The Skinny on Sucralose
Sucralose, better known to the public as SPLENDA, is an artificial sweetener that has led to several low-calorie food choices for American consumers. Good news for dieters and the calorie conscious alike.
SPLENDA stands in a long list of artificial sweeteners approved for use in the United States; this list includes saccharin (Sweet N' Low), aspartame (Nutrasweet), acesulfame K (Sunette), and neotame (Neotame).
Both the World Health Organization and the American Dietetic Association have given it their seal of approval. And sucralose has been given the safe check-mark by the Center for Science in the Public Interest, a consumer advocacy group based in Washington, DC.
What Makes Sucralose Different From Other Artificial Sweeteners?
Sucralose is the only artificial sweetener that is made from sugar molecules. By substituting part of the sugar molecule with chlorine, an extremely stable molecule is created that has a sweetness about 600 times sweeter than table sugar. But fear not, the chlorine is of no health risk; think of the chlorine in salt (sodium chloride).
And, with its sugar-like taste and excellent stability, sucralose can be used in place of sugar in virtually every type of food and beverage. It is even available in a granular form that measures just like table sugar.
Unlike the other artificial sweeteners, sucralose is unique in that it is not efficiently absorbed by the body. Only about 20% of the total amount of sucralose ingested actually is absorbed by the body, which is a tiny amount considering the small quantity required to achieve the desired sweetness of table sugar. The remaining 80% passes through the digestive tract intact and is simply excreted, unchanged. Of the 20% that does get absorbed, only a small amount is actually metabolized and turned into energy for the body. This minuscule amount adds up to zero energy, which translates to zero calories.
Is Sucralose Safe?
Sucralose was scrutinized for more than 20 years and its safety was intensely reviewed by many authoritative regulatory agencies. Before reaching a decision on the safety of sucralose, more than 100 animal and human studies were evaluated by an expert panel appointed by the United States Food and Drug Administration (FDA).
Can People With Diabetes Use Sucralose?
No artificial sweetener is allowed on the market until the FDA has deemed them safe for use by the public, including people with diabetes. And, because sucralose is not recognized as a carbohydrate by the body, it has no effect on blood glucose levels. But, as with any nutrition concerns, people with diabetes should consult their doctor for individual dietary advice.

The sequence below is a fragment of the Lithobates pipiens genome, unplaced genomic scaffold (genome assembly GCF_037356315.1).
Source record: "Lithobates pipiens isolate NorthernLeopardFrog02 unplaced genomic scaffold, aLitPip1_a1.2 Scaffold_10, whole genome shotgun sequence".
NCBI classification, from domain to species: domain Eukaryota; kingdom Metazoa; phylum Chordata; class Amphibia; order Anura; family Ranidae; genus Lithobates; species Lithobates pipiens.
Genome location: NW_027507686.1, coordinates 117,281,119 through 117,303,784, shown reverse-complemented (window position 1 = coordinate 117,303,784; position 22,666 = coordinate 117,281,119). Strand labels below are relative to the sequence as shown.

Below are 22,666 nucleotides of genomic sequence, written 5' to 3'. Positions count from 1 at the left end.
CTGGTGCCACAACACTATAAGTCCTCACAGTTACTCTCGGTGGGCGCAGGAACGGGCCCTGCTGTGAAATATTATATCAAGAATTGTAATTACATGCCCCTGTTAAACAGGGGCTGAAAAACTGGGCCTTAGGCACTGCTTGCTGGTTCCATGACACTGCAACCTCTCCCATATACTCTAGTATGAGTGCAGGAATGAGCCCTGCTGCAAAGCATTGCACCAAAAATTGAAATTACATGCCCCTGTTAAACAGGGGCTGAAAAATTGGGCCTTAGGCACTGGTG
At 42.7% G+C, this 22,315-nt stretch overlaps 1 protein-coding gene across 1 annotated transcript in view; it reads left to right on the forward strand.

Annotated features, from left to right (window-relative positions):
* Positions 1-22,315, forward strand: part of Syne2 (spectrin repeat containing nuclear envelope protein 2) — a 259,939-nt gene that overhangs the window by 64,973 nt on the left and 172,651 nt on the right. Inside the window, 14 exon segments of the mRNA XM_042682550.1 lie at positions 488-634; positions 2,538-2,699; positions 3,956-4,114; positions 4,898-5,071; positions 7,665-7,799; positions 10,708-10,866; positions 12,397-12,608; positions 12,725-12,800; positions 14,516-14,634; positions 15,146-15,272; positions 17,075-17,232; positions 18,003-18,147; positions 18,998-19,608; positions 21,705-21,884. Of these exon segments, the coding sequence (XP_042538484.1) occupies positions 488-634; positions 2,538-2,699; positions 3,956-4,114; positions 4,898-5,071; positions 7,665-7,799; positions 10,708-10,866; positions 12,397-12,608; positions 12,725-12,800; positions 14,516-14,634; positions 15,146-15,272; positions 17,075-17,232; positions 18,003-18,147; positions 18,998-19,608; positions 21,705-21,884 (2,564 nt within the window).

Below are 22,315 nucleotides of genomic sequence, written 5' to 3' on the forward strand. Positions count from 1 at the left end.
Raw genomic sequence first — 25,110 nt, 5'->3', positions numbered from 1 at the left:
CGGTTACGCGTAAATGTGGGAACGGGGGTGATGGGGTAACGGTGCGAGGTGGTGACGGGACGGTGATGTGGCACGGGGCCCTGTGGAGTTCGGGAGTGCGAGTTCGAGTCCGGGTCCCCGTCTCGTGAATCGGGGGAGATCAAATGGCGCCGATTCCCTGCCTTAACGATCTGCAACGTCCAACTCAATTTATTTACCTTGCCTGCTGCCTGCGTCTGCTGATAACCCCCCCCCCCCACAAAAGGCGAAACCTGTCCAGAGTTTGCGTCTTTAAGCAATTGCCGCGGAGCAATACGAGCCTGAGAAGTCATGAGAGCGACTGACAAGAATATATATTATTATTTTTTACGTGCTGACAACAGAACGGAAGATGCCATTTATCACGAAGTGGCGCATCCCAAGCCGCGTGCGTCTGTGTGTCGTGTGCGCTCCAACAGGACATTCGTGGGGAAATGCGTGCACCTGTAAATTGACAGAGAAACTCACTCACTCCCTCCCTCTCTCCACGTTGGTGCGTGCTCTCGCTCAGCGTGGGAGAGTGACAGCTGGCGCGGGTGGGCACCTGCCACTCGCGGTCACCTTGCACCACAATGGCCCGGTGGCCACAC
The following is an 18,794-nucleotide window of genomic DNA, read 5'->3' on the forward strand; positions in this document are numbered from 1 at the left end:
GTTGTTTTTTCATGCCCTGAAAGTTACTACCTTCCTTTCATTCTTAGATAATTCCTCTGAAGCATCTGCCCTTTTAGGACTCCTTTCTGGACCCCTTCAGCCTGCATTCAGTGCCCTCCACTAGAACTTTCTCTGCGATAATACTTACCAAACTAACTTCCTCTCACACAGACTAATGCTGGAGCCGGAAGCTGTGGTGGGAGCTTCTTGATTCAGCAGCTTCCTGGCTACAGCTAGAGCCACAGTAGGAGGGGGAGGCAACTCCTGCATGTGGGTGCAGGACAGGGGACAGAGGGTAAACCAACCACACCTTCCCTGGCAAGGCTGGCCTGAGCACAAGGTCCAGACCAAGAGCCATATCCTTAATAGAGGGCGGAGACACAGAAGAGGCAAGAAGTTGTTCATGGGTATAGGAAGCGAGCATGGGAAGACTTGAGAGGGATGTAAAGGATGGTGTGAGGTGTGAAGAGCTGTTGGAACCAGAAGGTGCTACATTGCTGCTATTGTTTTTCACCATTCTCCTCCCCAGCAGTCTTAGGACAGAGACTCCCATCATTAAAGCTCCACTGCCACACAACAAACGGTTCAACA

Is Sucralose Safe for Kids?
Although the safety of sucralose has been confirmed for all people of all ages, good judgment must prevail when allowing children to consume low-calorie products. A child's body is growing so quickly that substituting nutritious, growth-supporting carbohydrates with non-nutritive sweeteners is not a good idea. Energy from carbohydrates is extremely important to a growing child's body, and artificial sweeteners supply no growth-supporting energy whatsoever. Children who fill up on empty foods are unlikely to sit down to a nutritious dinner. And, besides running the risk of your child missing essential nutrients, allowing over-consumption of low-calorie foods lays the foundation for a lifetime of unhealthy eating habits.
What Products Contain Sucralose?
Sucralose has been approved for use in baked goods and beverages to frozen desserts, gelatins, and even salad dressings.
The good news is that products that have never before been offered in a low-calorie form are now available as food manufacturers creatively develop products with sucralose. The bad news is that, much like in the case of fat replacements, a wide range of reduced calorie food choices can propel unhealthy eating habits. The wise choice is to use products with artificial sweeteners sparingly—use them as an indulgence, rather than as an essential part of your conventional diet.
American Dietetic Association
Center for Science in the Public Interest
Canadian Council on Food and Nutrition
Dietitians of Canada
Everything you need to know about sucralose. International Food Information Council website. Available at: http://ific.org/publications/brochures/sucralosebroch.cfm. Accessed May 14, 2008.
"FDA Approves New High-Intensity Sweetener Sucralose." FDA Talk Paper T98-16. April 1, 1998.
Low-calorie sweeteners: sucralose. The Calorie Control Council website. Available at: http://www.caloriecontrol.org/sucralos.html. May 14, 2008.
Last reviewed April 2008 by Maria Adams, MS, MPH, RD
Please be aware that this information is provided to supplement the care provided by your physician. It is neither intended nor implied to be a substitute for professional medical advice. CALL YOUR HEALTHCARE PROVIDER IMMEDIATELY IF YOU THINK YOU MAY HAVE A MEDICAL EMERGENCY. Always seek the advice of your physician or other qualified health provider prior to starting any new treatment or with any questions you may have regarding a medical condition.
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